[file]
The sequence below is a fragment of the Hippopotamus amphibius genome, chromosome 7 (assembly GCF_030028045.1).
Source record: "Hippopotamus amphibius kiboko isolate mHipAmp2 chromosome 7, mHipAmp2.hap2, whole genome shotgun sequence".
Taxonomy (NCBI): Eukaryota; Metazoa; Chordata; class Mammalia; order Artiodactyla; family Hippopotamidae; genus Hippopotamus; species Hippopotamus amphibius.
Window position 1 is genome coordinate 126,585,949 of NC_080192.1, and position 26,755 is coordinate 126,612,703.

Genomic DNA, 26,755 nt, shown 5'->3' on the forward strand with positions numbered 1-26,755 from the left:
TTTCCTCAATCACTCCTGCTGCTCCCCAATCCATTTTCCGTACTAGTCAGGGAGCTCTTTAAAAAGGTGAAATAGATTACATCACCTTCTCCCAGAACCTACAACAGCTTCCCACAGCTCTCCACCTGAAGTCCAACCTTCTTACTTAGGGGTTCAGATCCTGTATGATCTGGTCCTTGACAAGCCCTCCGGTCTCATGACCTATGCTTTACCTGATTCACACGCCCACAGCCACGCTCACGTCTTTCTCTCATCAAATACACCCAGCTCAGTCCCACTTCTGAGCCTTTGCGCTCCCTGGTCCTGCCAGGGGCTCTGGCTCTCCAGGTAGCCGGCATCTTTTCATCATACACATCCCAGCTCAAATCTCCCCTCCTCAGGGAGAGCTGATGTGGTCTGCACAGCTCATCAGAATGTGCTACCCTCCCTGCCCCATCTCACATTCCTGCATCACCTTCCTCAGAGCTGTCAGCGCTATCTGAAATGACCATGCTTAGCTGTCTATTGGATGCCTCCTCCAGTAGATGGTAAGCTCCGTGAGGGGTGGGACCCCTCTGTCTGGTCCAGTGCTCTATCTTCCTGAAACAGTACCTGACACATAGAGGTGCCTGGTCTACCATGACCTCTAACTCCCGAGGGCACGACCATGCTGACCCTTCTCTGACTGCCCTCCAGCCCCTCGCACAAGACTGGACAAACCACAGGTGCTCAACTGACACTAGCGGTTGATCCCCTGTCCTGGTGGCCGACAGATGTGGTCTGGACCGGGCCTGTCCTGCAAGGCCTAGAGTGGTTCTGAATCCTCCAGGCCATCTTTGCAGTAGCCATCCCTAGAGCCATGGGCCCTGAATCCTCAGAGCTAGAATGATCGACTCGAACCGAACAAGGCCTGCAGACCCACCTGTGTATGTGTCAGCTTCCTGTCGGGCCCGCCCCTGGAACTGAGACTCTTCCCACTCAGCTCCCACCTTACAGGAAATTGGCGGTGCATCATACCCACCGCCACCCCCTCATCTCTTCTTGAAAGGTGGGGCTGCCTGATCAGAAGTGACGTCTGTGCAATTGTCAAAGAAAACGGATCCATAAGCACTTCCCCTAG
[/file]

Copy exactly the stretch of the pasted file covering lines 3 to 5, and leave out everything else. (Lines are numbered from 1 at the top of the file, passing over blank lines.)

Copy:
Taxonomy (NCBI): Eukaryota; Metazoa; Chordata; class Mammalia; order Artiodactyla; family Hippopotamidae; genus Hippopotamus; species Hippopotamus amphibius.
Window position 1 is genome coordinate 126,585,949 of NC_080192.1, and position 26,755 is coordinate 126,612,703.

Genomic DNA, 26,755 nt, shown 5'->3' on the forward strand with positions numbered 1-26,755 from the left: